American Spectator Treads Lightly on The Jefferson Lies

An article out today in the American Spectator by Mark Tooley treads lightly on David Barton’s The Jefferson Lies but manages some good observations before falling a bit at the end. I do appreciate Tooley’s mention of Getting Jefferson Right in a positive manner.

Tooley zeros in on an aspect of The Jefferson Lies that we also cover in our book but which has not gotten much attention in public commentary — Barton’s claim  that Jefferson was moved to change his religious views by the Primitivist/Restoration movement. Barton says Jefferson was orthodox in belief until the end of his life when he became affiliated with central Virginia preachers in those movements. Tooley gently disagrees:

Barton’s linking Jefferson to early 19th century Christian Primitivism and Restorationism (whose descendants largely became Trinitarian and are today in the modern Churches of Christ and the Christian Church-Disciples of Christ) is provocative but, at least in his book, somewhat lacking in direct evidence. Most religious writers tie Jefferson’s religious beliefs to European Enlightenment thinkers.

Although understated, Tooley is right. Barton only direct evidence in The Jefferson Lies — an alleged friendship with James O’Kelly – is a legend with no factual support.

Tooley’s other main point — that people on the right, left and in between, want Jefferson to support their views is of course true. However, where Tooley ends up is not as clear to me. Tooley writes:

It’s pointless to claim Jefferson for the modern Religious Right. But it’s even more absurd to equate him with Norman Lear. And Bishop Willimon’s implication that Jefferson was a sort of Robespierre who drove religion into the closet is equally baseless. Like nearly all the Founding Fathers, Jefferson spoke and acted on grand themes that transcend most modern American ideological categories. That the Religious Right and secular Left can both at times claim Jefferson likely would delight him.

I see in my research no indication that being cast as simultaneously orthodox and unorthodox would delight Jefferson. Stated somewhat differently, I think Jefferson would like it if the right and left moved toward each other, leaving behind that which causes schism. Jefferson hoped for a more peaceful religious syncretism, once telling James Fishback in an 1809 letter that “It is then a matter of principle with me to avoid disturbing the tranquility of others by the expression of any opinion on the innocent questions on which we schismatise.”

 

Cincinnati Area Pastors Urge Boycott of Thomas Nelson Publishers Over David Barton’s Book, The Jefferson Lies

This release from a group called the Cincinnati Area Pastors briefly outlines their objections to The Jefferson Lies. As I understand it, there are more people involved in the group than are listed here. I have spoken at length to Ray McMillian. Most of the ministers in this group have carefully reviewed Barton’s claims about Jefferson and have contacted Thomas Nelson and parent company Harper Collins about their concerns. Mr. Barton cannot continue to complain that his critics are all leftists and secularists. These ministers are all serving in evangelical churches.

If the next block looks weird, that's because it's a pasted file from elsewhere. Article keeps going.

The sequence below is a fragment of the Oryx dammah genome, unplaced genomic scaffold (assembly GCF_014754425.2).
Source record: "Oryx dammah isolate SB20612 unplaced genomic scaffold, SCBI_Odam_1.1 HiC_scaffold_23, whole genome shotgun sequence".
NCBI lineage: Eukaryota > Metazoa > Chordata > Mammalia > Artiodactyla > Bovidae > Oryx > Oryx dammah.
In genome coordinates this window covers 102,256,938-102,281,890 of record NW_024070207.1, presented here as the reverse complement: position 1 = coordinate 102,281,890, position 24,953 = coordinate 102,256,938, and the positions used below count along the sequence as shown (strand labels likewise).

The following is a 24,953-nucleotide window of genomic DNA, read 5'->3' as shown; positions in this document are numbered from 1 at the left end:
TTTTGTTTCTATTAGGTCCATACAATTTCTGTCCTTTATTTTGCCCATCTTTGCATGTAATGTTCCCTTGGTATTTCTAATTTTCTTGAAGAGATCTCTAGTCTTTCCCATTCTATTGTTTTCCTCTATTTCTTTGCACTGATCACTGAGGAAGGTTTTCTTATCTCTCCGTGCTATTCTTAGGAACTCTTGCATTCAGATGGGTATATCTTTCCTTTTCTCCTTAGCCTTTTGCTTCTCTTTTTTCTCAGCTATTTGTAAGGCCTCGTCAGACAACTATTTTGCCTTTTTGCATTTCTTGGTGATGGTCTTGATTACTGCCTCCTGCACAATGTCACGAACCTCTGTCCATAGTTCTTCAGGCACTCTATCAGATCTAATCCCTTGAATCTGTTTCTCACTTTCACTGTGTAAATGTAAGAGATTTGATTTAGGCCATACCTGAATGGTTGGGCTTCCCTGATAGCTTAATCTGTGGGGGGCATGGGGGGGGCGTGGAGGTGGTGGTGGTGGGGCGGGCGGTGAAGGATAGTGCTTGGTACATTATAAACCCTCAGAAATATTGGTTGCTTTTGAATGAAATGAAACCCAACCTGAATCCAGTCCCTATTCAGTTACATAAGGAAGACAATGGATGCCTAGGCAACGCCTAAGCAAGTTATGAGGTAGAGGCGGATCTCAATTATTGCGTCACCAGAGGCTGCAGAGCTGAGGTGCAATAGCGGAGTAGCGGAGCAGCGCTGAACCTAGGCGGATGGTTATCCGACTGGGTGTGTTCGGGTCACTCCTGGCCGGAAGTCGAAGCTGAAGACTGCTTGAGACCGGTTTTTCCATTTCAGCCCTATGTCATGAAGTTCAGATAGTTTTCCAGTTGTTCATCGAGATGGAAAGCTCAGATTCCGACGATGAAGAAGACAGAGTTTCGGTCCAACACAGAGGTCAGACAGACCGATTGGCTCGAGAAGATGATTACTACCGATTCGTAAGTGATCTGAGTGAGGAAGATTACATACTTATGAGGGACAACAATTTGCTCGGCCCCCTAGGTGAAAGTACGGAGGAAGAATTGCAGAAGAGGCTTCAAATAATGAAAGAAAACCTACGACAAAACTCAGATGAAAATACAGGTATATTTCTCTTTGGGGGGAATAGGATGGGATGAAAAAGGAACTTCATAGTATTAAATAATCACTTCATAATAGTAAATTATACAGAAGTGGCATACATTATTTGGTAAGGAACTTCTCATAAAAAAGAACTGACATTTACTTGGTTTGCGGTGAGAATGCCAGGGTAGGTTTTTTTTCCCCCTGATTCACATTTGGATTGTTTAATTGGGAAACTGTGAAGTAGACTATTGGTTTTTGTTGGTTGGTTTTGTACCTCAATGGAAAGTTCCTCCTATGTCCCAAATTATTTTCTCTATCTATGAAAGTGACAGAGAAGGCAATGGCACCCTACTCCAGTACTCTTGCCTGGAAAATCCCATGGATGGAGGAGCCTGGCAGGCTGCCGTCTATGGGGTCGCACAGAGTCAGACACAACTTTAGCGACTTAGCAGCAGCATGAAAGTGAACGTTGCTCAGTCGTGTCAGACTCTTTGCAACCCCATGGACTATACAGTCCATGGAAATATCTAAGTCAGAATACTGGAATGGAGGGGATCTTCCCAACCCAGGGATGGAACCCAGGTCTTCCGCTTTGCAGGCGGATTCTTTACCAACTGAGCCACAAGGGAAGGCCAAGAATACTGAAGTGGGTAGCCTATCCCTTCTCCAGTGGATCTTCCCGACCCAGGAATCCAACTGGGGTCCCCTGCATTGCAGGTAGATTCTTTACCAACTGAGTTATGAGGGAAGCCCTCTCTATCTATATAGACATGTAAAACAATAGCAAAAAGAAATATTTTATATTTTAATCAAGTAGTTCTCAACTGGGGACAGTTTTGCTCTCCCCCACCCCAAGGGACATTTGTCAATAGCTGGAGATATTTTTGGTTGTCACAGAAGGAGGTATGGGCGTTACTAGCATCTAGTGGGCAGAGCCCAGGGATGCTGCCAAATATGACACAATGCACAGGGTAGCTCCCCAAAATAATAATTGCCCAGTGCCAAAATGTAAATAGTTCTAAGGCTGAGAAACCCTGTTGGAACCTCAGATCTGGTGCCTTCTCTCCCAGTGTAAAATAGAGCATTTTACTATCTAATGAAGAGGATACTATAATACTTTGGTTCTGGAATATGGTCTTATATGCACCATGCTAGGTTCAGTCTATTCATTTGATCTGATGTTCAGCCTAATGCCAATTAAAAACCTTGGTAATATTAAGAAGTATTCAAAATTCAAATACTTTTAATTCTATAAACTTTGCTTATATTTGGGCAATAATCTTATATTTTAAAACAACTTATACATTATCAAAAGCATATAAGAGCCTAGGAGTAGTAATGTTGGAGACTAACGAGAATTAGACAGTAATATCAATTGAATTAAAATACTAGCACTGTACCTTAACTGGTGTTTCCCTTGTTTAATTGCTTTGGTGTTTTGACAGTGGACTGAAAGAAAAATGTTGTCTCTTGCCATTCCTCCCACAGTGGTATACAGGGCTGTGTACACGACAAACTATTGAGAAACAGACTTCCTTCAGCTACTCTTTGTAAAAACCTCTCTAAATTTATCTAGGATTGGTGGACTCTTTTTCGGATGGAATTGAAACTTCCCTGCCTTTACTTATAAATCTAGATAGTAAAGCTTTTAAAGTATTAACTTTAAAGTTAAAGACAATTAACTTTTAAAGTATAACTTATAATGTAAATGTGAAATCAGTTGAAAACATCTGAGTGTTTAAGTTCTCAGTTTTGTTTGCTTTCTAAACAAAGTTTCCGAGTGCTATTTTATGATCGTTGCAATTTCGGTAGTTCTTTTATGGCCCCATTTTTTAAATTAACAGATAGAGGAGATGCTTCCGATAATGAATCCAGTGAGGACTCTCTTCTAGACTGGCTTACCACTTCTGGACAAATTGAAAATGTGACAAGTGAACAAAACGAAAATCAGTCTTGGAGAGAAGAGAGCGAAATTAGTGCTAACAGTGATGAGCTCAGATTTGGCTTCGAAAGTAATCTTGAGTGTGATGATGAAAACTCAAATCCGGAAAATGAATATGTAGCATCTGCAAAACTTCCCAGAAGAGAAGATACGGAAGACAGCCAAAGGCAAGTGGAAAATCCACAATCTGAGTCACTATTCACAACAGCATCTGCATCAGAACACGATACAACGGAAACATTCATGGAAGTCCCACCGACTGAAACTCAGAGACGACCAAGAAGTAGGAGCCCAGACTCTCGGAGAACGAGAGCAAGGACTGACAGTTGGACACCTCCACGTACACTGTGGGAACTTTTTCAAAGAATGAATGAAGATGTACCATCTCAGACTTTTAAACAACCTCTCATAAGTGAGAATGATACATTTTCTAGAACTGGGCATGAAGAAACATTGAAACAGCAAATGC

…….

PRESS RELEASE 

Christian Leaders Urge Boycott of Thomas Nelson Publishers Over David Barton’s Book,

The Jefferson Lies

Wednesday, August 1, 2012 at 11:00 am – 11:30 am

Cincinnati area African-American, white, and Messianic-Jewish pastors and church leaders are meeting at New Jerusalem Baptist Church (26 W. North Bend Rd., Cincinnati, OH 45216) to announce their boycott of Thomas Nelson Publishers. Their reasons are rooted in their opposition to the recently published book, The Jefferson Lies, by David Barton.

Bishop Dwight Wilkins, president of The Amos Project, said, “We have privately approached Thomas Nelson about our concerns, with no resolution.” The pastors/church leaders pointed to four major concerns the group has with The Jefferson Lies:

  1. It glosses over Thomas Jefferson’s unorthodox and heretical beliefs about Jesus Christ;
  2. It minimizes and justifies Thomas Jefferson’s racism;
  3. It excuses Thomas Jefferson’s practice of enslaving African-Americans.
  4. The Jefferson Lies is riddled with factual distortions and falsehoods.

Rev. Damon Lynch said, “David Barton falsely claims that Thomas Jefferson was unable to free his slaves.” In fact, Jefferson was allowed to free his slave under Virginia law, but failed to do it. The Jefferson Lies glosses over Jefferson’s real record on slaveholding, and minimizes Jefferson’s racist views.

Rabbi Michael Wolf charges that David Barton also minimizes Jefferson’s unorthodox views of Christ, his negative views of the Jews, and his contempt for the God of Abraham.

Historian, Dr. Troy Jackson, says, “This book is inaccurate, this book is offensive, and this book is dangerous.”

Presbyter Chris Beard said, “We are protesting as concerned believers in the evangelical Christian community, who believe that many are being misled by David Barton’s teachings.” Rev. Ray McMillian added, “You can’t be serious about racial unity in the church, while holding up Jefferson as a hero and champion of freedom.”

_____________________________

Media desiring to attend the press conference should contact Rev. Damon Lynch, New Jerusalem Baptist Church, 513.821.0704, or Rev. Chris Beard, Peoples Church, 513.673.7405, chris@peopleschurch.co. (not .com) More information will be provided at that time.

 

In the Cinci area? I hope they have a good turn out.

The Head of Creator’s Syndicate Defends His Brother

This column is an interesting insight into the Newcombe family, obviously full of talent and accomplishment as well as an illustration of gotcha journalism employed by Huffington Post.